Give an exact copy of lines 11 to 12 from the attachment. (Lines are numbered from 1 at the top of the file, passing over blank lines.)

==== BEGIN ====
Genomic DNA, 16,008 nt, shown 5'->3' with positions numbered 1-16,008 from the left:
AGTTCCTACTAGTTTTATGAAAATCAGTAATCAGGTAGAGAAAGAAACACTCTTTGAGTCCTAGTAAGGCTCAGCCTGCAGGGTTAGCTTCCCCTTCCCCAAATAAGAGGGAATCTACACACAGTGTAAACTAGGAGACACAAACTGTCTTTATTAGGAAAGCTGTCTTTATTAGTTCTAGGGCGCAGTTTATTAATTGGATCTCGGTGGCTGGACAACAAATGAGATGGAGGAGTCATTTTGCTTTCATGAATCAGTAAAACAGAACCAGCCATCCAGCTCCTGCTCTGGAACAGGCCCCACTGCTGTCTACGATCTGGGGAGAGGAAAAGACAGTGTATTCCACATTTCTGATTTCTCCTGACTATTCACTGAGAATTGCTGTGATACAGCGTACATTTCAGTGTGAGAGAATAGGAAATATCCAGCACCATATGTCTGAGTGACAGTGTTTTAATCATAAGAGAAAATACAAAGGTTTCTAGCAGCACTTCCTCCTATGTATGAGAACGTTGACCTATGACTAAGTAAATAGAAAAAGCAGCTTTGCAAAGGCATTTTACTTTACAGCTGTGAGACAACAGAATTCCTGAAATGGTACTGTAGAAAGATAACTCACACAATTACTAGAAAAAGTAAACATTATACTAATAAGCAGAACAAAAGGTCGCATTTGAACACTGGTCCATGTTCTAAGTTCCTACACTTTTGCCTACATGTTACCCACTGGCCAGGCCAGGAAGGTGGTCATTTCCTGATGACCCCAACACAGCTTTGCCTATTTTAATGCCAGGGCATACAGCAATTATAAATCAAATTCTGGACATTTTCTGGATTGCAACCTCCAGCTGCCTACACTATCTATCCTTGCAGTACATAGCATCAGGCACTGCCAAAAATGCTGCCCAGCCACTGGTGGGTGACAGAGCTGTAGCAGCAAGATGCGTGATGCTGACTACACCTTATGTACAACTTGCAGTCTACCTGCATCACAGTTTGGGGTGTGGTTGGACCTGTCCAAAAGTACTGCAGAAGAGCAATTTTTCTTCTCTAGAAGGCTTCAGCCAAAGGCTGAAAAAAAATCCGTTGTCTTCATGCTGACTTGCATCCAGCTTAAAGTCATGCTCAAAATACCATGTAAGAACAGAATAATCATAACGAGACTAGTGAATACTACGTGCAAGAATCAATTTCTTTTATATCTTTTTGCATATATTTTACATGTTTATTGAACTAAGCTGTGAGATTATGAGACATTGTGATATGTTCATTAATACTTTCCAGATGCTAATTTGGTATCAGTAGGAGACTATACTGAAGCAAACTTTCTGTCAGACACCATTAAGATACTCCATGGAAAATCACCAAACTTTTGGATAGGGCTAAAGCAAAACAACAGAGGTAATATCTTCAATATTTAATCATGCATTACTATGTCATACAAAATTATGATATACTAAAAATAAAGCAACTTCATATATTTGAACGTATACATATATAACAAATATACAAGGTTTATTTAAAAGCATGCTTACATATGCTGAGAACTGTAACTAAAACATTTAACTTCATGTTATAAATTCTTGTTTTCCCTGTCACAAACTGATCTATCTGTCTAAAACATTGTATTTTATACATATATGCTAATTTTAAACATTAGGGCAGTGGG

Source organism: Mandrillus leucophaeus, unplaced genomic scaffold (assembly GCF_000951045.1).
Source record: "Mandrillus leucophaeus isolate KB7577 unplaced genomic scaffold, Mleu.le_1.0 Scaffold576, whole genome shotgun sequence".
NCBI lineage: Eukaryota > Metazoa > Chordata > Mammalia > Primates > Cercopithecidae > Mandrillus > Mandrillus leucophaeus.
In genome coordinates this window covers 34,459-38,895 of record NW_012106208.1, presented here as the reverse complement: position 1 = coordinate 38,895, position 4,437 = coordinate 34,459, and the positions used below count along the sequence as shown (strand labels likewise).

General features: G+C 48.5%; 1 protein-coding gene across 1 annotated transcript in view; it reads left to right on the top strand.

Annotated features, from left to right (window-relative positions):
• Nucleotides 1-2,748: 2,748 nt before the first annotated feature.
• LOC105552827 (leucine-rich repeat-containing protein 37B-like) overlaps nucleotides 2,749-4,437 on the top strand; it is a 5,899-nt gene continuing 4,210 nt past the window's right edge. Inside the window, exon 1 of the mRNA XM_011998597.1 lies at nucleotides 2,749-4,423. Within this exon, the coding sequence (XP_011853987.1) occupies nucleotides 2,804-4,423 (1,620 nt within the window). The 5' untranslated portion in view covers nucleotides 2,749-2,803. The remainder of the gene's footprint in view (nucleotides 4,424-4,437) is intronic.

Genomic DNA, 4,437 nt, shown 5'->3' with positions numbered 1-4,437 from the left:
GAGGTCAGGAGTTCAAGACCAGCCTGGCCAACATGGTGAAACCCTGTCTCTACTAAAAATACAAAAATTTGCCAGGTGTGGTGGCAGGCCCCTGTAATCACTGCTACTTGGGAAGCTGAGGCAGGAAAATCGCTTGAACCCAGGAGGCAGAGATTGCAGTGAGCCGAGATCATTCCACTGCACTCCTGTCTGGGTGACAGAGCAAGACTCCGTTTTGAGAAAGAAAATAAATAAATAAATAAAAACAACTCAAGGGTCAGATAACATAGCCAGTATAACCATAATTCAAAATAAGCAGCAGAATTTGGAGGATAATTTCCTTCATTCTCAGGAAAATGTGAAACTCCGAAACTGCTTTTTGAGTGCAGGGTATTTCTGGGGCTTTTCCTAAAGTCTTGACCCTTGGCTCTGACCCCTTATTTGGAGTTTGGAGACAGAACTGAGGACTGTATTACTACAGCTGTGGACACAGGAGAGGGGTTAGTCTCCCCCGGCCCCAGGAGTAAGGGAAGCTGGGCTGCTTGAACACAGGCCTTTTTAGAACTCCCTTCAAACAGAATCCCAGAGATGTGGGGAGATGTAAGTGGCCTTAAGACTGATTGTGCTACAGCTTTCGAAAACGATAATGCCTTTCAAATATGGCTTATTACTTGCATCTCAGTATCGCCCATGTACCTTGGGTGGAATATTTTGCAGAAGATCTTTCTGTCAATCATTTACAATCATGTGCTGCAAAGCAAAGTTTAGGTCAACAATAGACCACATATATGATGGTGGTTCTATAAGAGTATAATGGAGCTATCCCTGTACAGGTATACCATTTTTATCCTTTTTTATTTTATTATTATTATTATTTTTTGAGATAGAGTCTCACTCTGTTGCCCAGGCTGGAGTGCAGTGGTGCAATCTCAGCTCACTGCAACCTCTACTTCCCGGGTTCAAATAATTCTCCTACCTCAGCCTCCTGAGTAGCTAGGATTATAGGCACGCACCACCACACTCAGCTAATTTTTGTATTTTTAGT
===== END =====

Genomic DNA, 4,437 nt, shown 5'->3' with positions numbered 1-4,437 from the left:
GAGGTCAGGAGTTCAAGACCAGCCTGGCCAACATGGTGAAACCCTGTCTCTACTAAAAATACAAAAATTTGCCAGGTGTGGTGGCAGGCCCCTGTAATCACTGCTACTTGGGAAGCTGAGGCAGGAAAATCGCTTGAACCCAGGAGGCAGAGATTGCAGTGAGCCGAGATCATTCCACTGCACTCCTGTCTGGGTGACAGAGCAAGACTCCGTTTTGAGAAAGAAAATAAATAAATAAATAAAAACAACTCAAGGGTCAGATAACATAGCCAGTATAACCATAATTCAAAATAAGCAGCAGAATTTGGAGGATAATTTCCTTCATTCTCAGGAAAATGTGAAACTCCGAAACTGCTTTTTGAGTGCAGGGTATTTCTGGGGCTTTTCCTAAAGTCTTGACCCTTGGCTCTGACCCCTTATTTGGAGTTTGGAGACAGAACTGAGGACTGTATTACTACAGCTGTGGACACAGGAGAGGGGTTAGTCTCCCCCGGCCCCAGGAGTAAGGGAAGCTGGGCTGCTTGAACACAGGCCTTTTTAGAACTCCCTTCAAACAGAATCCCAGAGATGTGGGGAGATGTAAGTGGCCTTAAGACTGATTGTGCTACAGCTTTCGAAAACGATAATGCCTTTCAAATATGGCTTATTACTTGCATCTCAGTATCGCCCATGTACCTTGGGTGGAATATTTTGCAGAAGATCTTTCTGTCAATCATTTACAATCATGTGCTGCAAAGCAAAGTTTAGGTCAACAATAGACCACATATATGATGGTGGTTCTATAAGAGTATAATGGAGCTATCCCTGTACAGGTATACCATTTTTATCCTTTTTTATTTTATTATTATTATTATTTTTTGAGATAGAGTCTCACTCTGTTGCCCAGGCTGGAGTGCAGTGGTGCAATCTCAGCTCACTGCAACCTCTACTTCCCGGGTTCAAATAATTCTCCTACCTCAGCCTCCTGAGTAGCTAGGATTATAGGCACGCACCACCACACTCAGCTAATTTTTGTATTTTTAGT